NASA Spotted A Second Asteroid Impact Crater Under Greenland

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Climate change is affecting the planet, we all know it, but it looks like it’s impacting it in ways we’ve never imagined before. But we’re not going to talk about global warming today. The Earth still has its secrets, that’s the topic, and NASA found two of them. Last year, in November, the US space agency identified the first subglacial crater ever discovered by science. Now, NASA spotted a second crater under Greenland, presumably caused by an asteroid impact, too.

More specifically, this second ancient subglacial crater detected by the US space agency stretches across about 37 kilometers under two kilometers of ice in northwest Greenland. It seems that it formed due to an asteroid impact. If that theory proves correct, then the crater would be 22nd-biggest impact crater on Earth.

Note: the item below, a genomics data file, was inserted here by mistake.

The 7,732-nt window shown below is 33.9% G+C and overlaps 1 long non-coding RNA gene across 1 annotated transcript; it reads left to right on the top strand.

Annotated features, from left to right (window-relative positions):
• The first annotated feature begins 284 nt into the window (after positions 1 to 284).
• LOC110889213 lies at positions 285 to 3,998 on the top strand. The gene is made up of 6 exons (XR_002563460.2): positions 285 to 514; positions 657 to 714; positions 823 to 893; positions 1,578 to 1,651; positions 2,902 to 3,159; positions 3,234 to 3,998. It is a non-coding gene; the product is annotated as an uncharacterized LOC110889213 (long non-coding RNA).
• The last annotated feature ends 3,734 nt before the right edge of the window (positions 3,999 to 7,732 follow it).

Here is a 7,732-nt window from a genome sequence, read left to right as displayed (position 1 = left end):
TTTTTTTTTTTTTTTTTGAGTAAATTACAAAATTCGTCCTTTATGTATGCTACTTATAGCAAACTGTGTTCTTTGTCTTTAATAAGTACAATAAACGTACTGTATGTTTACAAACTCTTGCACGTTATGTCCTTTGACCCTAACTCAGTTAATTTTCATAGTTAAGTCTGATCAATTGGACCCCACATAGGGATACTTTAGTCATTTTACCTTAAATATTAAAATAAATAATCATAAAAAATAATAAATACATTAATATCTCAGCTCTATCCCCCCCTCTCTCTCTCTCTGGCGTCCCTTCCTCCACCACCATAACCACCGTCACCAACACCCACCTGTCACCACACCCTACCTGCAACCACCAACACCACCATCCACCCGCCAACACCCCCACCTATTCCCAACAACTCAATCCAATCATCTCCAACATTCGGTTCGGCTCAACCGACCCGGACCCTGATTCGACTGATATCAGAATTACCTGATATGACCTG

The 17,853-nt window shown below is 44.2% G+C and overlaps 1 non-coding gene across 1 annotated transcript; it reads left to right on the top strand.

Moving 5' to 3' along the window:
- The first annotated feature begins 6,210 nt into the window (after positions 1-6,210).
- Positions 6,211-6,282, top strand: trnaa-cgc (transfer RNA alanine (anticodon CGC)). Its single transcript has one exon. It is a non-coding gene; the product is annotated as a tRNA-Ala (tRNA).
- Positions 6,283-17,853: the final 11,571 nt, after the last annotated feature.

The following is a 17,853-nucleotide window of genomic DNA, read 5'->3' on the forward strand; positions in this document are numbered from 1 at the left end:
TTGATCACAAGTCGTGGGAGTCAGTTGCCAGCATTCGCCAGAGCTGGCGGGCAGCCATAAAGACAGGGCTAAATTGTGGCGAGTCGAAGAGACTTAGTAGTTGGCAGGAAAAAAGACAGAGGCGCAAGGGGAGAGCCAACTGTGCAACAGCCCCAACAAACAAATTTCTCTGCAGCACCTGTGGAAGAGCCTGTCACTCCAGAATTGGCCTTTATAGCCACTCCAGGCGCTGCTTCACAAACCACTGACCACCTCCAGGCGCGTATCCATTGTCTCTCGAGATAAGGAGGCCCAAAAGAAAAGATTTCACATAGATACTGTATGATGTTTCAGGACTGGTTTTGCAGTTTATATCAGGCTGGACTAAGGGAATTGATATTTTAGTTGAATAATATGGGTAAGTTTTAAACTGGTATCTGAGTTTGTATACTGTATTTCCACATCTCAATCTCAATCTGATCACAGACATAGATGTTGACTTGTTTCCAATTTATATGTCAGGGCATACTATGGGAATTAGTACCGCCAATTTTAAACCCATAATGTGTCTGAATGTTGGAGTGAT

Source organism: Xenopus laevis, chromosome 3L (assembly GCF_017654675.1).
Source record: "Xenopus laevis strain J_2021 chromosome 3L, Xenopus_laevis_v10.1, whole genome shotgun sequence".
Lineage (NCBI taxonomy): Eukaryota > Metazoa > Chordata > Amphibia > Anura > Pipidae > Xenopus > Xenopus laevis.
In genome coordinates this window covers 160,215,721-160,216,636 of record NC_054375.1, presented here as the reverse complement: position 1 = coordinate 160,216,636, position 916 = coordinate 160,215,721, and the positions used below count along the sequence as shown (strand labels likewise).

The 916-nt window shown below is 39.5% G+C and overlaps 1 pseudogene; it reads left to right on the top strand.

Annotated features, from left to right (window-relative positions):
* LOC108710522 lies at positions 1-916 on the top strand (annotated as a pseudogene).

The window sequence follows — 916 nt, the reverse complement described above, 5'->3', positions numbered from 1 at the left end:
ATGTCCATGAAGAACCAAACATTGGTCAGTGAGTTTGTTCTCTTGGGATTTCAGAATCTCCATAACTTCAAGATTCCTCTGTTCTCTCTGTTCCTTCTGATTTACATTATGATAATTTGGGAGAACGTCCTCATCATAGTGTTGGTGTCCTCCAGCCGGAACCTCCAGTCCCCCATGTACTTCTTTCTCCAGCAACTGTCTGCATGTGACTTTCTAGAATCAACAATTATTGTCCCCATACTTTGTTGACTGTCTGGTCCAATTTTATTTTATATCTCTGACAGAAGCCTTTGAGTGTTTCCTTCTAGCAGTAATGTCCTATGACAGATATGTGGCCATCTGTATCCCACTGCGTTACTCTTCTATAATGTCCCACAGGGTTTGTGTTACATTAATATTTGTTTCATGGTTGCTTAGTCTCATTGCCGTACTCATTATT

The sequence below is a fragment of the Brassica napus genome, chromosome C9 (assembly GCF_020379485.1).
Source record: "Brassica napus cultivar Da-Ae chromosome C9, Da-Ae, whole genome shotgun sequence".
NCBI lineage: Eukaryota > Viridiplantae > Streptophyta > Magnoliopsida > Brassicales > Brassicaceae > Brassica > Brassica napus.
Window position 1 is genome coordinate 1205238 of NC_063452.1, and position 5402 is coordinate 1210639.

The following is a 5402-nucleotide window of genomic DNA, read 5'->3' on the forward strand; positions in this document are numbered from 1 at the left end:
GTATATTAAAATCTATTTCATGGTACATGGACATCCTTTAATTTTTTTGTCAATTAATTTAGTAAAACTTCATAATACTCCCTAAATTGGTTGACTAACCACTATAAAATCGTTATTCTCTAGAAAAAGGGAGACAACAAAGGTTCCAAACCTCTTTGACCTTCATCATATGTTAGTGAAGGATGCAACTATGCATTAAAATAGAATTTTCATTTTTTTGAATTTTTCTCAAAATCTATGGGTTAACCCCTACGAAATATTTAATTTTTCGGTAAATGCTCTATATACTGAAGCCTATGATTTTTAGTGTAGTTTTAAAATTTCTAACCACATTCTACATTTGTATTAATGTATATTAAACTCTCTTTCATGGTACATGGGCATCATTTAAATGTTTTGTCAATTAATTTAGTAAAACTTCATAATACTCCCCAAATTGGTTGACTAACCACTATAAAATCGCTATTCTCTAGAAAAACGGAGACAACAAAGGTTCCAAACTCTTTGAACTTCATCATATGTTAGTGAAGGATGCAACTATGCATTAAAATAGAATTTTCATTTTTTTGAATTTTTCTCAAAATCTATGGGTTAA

Until now, more than 200 asteroid impact craters were found on Earth, but these two are the only ones identified under ice. Also, they are among the few subglacial craters, overall, regardless of what has caused them.

NASA Spotted A Second Asteroid Impact Crater Under Greenland

The discovery of this second crater under Greenland came as a result of the finding of the first subglacial crater spotted by NASA in November last year. Inspired by that great discovery, the US space agency’s researchers kept on surveying the region. Eventually, they spotted this second cavity underneath Greenland’s ice, near the Hiawatha Glacier where the first crater was found.

“The second structure’s morphology is shallower [and] its overlying ice is conformal and older. We conclude that the identified structure is very likely an impact crater, but it is unlikely to be a twin of the Hiawatha impact crater,” wrote NASA glaciologist Joseph MacGregor and his co-authors in their study’s report.

“The possibility of additional subglacial craters beneath the Greenland and Antarctic ice sheets should be investigated, as our discovery further emphasizes the ability of ice sheets to both bury and preserve evidence of terrestrial impacts,” the scientists concluded in their report.